Category Archives: Second Life

Apple releases new stuff, new blog search engine opens

Some guy named Steve Jobs was on stage this morning announcing stuff for some computer company in Cupertino. Didn’t ya hear? I know none of the blogs were covering it, right? ;-)

Anyway,  I was just talking with Greg Hartnett, president of Best of the Web. He’s an Apple fan, by the way. But that’s not why we’re talking here. They just turned on a new blog search engine and directory. Now, how does this differ from Technorati?

It has far fewer blogs in it. Huh? All the blogs were hand picked by 69 editors.

So, let’s go to Technorati and do a search for “Steve Jobs”. 65,168 posts. Pretty good, but there is some spam there on the first page. Particularly one post named “Bill Gates Wants to Be Steve Jobs” is repeated several times.

Do the same “Steve Jobs” search on Best of the Web and it only finds 174 results. Now, that might sound like a mismatch, but the Best of the Web searches are often higher signal.

Anyway, I need to try it more to see if it’ll be a significant competitor for my blog search time with Technorati/Feedster/IceRocket/and all the other blog search engines.

So far I think this one needs more work, but it shows some promise. What do you think? The engine is here: http://blogs.botw.org/.

Update: I’ve done a few more searches and early returns on my comments show that this isn’t ready for prime time. It shows that blog search is hard to do.

New York, New York! (Danny wants better RSS in his SPOT watch)

I’m writing to you from a bus heading toward Manhattan. I love my Verizon card. It’s like having wifi EVERYWHERE!

Anyway, I’m up for a midnight snack tonight. Anyone game? Call my cell phone at 425-205-1921. I’m staying at the Sheraton Towers.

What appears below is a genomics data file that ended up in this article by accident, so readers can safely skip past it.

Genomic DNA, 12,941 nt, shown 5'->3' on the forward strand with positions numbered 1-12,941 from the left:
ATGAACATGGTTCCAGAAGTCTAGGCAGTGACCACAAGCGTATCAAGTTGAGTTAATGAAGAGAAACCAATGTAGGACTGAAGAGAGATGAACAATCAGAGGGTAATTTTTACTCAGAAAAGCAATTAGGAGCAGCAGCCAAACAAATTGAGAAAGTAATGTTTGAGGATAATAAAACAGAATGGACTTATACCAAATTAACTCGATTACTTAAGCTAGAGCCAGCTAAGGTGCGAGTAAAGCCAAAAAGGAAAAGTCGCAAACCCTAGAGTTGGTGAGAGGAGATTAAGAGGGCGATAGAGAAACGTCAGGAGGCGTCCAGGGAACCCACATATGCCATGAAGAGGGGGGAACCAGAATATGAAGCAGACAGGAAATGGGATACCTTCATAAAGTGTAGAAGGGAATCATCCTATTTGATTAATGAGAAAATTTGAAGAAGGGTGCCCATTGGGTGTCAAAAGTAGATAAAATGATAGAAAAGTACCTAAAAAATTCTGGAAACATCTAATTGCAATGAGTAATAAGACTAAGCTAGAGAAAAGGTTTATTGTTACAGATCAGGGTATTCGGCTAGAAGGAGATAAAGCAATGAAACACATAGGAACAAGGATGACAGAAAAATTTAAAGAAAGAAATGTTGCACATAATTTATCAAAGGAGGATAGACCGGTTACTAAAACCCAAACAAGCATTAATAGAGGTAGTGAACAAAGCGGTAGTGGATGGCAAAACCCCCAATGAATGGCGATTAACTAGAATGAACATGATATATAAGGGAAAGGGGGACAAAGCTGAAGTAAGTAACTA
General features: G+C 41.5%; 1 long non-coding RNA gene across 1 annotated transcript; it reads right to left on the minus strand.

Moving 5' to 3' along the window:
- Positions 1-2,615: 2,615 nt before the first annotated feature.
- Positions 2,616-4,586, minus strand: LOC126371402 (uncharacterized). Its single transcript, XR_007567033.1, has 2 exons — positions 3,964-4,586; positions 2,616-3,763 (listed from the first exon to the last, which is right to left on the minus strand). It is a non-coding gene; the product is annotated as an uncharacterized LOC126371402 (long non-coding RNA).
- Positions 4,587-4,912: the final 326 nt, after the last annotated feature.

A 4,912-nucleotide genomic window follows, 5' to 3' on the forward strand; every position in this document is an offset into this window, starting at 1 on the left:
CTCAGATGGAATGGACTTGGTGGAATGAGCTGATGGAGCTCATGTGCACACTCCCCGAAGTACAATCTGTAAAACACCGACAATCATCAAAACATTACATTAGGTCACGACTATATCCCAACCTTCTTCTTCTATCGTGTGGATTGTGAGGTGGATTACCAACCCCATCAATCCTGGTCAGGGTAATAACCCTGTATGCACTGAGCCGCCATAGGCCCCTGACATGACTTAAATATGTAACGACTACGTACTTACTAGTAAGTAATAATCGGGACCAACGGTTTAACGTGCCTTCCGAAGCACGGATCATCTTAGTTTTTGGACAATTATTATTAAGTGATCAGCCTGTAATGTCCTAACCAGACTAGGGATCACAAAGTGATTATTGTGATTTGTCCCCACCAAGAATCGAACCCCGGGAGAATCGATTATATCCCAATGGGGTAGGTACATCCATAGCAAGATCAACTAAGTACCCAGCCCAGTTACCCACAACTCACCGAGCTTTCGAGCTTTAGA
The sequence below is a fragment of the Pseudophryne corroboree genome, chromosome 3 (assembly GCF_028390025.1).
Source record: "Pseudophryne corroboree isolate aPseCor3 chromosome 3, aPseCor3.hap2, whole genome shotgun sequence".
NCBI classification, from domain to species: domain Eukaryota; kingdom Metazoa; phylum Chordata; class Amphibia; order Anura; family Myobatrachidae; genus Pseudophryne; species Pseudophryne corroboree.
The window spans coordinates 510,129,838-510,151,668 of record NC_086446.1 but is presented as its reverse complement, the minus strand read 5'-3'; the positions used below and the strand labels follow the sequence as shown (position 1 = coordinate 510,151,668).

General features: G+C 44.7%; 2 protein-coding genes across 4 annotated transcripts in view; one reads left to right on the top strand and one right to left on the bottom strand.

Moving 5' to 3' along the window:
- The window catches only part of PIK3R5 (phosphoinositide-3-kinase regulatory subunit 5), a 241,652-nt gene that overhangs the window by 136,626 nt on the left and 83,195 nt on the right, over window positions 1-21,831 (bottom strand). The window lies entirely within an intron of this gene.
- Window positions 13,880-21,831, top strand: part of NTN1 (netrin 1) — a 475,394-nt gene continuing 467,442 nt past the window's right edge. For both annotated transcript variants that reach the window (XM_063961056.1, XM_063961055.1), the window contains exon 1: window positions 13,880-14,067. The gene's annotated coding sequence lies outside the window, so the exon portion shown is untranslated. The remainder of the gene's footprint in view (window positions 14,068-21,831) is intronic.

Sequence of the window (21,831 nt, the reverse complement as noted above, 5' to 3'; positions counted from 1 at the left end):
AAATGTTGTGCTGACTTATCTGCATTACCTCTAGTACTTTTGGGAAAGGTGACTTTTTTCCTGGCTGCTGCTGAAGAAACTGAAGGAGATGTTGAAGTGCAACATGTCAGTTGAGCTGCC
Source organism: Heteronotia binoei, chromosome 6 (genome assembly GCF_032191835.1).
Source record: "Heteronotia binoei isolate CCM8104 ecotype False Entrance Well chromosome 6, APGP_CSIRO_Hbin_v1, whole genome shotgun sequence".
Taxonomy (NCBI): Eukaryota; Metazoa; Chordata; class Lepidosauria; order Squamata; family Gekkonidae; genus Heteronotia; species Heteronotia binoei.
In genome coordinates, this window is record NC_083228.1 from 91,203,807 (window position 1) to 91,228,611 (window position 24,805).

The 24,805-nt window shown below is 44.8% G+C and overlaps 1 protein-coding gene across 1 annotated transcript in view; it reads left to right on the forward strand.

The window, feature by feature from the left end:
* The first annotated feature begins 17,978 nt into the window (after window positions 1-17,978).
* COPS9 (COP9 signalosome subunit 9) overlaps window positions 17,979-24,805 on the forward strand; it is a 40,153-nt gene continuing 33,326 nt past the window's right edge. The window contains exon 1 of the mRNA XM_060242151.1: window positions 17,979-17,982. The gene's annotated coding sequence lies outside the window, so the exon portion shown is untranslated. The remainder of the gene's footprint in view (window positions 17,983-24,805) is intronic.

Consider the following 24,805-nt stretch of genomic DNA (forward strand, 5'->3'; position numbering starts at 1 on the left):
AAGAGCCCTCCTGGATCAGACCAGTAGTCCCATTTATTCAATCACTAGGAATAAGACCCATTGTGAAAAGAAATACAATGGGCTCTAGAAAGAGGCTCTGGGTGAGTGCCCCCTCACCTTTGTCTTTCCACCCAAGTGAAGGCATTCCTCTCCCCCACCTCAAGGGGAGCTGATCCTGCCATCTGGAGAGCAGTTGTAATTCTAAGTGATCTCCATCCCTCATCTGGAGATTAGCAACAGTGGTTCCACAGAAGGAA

Update: well, that didn’t take long. Someone just called and we’re meeting in the lobby. I love having readers around the world. :-)

Update 2: it got even better. The guy who called was Jackson Fox of lulu.com. I took him to Times Square where we hit Roxy’s and had dinner. As we were finishing our cheesecakes the phone rang again. “Hello, this is Matt Cutts.” (He works at Google and is probably Google’s best known blogger SEO expert). We quickly figure out he’s at the Hilton, head over there and meet up in the lobby. He quickly drags us through the bar where a bunch of SEO types ran us through a gauntlet. Matt checks over the crowd and sees if he’ll get any more spam tricks out of the increasingly drunk geeks who try to figure out how to improve their Google ranking for their day jobs.

Did you know that there are about 5,000 attendees at this conference? Are search engines a big deal? Damn, who knew?

Anyway, Matt and Jackson and I settle in for a non-alcoholic talk (not by choice, mind you, but the bar was closed). We start comparing notes (we’re on a panel discussion at 9 a.m. in the morning).

Now, the conversation was going pretty good at about that time. Comparing notes and having fun and sharing information. But then Danny Sullivan walks in (for those who don’t know, this is his conference — he is the guy who started Search Engine Watch years ago and built a multi-million industry around it).

He could do anything, but what does he do?